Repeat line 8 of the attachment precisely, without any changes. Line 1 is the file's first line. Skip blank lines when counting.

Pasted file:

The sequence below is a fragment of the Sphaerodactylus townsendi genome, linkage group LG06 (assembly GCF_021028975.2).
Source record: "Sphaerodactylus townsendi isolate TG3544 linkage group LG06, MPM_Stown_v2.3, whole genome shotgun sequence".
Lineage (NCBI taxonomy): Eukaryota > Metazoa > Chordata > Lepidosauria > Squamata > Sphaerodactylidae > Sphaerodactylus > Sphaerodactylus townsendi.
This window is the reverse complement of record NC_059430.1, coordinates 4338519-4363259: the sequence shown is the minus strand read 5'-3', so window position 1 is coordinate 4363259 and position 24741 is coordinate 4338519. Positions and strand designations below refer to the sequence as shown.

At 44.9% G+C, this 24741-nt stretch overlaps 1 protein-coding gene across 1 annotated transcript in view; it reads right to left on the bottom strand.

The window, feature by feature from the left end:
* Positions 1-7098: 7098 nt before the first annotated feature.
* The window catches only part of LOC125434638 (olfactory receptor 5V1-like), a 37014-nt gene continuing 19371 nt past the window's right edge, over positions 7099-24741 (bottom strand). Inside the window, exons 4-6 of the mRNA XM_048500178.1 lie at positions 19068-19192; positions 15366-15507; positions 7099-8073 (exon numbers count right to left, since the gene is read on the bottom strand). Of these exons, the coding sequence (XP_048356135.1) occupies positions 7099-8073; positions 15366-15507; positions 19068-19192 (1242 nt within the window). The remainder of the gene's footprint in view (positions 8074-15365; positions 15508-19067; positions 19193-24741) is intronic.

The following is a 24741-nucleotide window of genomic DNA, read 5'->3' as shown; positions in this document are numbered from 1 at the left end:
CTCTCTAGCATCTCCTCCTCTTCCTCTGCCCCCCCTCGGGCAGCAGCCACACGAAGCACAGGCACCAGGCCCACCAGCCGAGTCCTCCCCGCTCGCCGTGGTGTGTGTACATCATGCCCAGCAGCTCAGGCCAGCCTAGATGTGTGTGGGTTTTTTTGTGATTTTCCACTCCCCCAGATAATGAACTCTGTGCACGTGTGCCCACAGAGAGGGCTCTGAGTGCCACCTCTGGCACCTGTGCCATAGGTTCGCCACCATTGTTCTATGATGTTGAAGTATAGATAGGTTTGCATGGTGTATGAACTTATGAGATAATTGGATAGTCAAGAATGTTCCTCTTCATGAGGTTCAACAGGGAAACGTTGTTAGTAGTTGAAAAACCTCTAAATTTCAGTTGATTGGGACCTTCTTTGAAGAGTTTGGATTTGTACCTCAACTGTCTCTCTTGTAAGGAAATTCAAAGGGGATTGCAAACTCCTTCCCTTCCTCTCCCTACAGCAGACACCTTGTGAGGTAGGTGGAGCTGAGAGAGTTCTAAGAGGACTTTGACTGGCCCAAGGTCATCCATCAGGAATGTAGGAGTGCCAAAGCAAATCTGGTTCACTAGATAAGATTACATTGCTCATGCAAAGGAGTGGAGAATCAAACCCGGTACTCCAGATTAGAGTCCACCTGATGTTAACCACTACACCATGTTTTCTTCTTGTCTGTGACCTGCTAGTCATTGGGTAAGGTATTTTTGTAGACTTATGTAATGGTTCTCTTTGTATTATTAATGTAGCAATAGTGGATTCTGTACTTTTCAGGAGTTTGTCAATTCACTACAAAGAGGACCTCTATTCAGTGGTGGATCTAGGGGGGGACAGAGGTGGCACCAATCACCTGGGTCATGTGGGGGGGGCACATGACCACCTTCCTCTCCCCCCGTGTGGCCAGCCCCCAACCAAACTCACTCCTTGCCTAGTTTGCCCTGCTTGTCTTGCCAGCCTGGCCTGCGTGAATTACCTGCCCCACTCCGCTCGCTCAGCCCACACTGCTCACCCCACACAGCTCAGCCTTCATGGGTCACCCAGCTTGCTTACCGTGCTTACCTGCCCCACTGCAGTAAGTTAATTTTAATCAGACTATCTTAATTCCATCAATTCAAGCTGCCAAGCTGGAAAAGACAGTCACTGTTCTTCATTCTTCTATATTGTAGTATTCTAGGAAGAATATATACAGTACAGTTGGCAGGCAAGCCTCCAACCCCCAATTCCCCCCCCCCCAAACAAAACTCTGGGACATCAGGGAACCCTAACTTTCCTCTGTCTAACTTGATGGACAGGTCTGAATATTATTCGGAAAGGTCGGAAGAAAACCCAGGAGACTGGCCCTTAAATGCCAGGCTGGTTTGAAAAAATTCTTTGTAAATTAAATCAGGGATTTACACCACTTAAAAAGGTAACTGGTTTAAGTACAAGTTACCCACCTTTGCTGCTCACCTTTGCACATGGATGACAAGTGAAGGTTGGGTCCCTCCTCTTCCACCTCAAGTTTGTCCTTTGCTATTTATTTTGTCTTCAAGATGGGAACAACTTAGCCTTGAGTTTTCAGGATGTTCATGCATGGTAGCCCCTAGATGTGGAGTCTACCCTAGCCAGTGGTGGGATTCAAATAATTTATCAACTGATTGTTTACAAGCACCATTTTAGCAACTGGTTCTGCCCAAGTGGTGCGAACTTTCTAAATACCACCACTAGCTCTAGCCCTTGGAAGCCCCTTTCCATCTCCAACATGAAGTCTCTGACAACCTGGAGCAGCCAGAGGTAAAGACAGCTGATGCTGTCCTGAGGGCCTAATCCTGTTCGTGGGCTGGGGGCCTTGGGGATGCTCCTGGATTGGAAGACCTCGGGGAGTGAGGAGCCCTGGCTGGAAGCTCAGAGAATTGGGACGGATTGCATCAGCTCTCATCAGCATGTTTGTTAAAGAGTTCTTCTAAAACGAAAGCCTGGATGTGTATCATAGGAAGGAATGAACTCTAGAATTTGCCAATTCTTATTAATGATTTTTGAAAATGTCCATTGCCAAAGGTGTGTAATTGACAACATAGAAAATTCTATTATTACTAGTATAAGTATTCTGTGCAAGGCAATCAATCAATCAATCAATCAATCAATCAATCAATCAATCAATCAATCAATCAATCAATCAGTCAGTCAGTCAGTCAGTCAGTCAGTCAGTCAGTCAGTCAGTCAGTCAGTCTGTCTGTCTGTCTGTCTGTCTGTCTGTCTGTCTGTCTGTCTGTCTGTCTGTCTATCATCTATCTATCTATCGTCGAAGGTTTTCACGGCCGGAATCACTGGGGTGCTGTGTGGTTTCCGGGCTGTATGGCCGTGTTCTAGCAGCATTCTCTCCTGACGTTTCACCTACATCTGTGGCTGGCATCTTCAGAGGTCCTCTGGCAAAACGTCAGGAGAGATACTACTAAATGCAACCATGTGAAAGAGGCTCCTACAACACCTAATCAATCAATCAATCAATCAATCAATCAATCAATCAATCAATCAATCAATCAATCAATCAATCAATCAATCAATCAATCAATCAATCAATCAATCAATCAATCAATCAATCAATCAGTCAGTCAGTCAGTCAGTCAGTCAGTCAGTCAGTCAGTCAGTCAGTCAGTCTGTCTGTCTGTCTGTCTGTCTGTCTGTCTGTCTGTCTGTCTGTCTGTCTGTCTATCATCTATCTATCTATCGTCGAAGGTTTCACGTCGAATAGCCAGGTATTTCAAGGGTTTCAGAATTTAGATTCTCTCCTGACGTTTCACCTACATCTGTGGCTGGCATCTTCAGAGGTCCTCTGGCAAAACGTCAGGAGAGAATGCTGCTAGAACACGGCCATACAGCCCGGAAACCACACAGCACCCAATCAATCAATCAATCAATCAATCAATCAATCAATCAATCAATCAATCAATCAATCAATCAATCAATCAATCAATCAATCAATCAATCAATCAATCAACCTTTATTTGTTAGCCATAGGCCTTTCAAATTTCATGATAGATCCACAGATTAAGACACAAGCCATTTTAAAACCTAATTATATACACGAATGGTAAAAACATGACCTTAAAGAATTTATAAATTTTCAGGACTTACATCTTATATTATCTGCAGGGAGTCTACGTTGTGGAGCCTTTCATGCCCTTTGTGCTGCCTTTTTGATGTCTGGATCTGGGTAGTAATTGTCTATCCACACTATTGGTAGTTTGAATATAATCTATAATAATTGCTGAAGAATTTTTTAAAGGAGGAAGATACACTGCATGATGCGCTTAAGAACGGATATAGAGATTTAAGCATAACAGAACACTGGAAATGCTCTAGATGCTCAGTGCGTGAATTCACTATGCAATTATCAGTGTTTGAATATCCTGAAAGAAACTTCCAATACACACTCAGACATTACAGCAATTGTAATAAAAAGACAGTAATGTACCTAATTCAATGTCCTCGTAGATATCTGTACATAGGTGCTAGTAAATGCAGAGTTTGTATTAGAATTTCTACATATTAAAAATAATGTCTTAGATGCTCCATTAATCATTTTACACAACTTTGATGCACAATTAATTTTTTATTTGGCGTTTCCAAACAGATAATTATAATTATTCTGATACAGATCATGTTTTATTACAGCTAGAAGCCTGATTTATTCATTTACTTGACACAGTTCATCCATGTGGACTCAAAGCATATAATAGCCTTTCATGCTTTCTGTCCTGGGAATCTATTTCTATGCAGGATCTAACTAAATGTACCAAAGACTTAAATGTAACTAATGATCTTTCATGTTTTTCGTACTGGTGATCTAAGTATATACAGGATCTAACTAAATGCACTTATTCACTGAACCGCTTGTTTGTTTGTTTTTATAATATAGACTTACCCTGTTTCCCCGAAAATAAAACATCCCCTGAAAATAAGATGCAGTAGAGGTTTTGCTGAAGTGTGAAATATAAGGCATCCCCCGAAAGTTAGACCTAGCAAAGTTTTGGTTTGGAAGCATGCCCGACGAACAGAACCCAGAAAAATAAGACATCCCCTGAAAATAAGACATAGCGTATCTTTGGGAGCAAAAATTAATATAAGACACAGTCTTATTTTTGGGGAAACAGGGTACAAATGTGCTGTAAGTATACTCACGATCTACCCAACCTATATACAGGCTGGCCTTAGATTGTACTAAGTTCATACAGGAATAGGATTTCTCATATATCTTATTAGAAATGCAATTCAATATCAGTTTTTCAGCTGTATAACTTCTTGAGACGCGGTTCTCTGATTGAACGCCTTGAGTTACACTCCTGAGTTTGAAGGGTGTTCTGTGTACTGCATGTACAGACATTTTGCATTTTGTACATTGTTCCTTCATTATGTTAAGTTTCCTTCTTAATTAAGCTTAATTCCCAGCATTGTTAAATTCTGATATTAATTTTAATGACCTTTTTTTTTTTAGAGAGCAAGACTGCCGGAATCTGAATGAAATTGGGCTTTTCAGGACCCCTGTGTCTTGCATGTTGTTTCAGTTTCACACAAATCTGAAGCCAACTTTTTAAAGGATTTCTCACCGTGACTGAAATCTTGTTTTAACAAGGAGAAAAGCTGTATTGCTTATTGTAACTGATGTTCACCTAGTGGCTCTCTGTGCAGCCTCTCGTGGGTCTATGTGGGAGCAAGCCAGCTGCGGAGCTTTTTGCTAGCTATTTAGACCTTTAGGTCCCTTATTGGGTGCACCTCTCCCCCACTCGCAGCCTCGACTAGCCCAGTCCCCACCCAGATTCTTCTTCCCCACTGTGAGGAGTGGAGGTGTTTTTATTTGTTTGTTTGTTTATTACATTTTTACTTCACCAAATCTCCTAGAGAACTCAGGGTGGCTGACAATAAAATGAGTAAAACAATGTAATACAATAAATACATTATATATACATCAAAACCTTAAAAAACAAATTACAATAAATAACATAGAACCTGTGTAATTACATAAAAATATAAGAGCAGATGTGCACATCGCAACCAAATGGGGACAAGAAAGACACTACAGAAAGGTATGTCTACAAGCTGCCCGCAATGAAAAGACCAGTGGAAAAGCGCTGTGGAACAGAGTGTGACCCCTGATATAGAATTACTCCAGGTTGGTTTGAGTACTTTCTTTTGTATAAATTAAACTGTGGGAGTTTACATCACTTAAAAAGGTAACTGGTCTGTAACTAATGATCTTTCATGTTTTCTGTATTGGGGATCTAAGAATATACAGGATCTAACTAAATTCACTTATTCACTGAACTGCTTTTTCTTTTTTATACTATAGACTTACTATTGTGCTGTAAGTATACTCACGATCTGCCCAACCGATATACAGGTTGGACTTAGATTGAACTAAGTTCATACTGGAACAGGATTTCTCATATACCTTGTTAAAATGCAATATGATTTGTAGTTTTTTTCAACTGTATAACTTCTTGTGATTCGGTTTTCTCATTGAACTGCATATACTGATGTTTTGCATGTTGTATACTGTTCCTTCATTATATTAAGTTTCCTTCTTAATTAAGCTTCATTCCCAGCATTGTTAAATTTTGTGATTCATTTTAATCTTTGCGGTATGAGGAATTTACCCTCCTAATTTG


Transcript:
* The window catches only part of LOC125434638 (olfactory receptor 5V1-like), a 37014-nt gene continuing 19371 nt past the window's right edge, over positions 7099-24741 (bottom strand). Inside the window, exons 4-6 of the mRNA XM_048500178.1 lie at positions 19068-19192; positions 15366-15507; positions 7099-8073 (exon numbers count right to left, since the gene is read on the bottom strand). Of these exons, the coding sequence (XP_048356135.1) occupies positions 7099-8073; positions 15366-15507; positions 19068-19192 (1242 nt within the window). The remainder of the gene's footprint in view (positions 8074-15365; positions 15508-19067; positions 19193-24741) is intronic.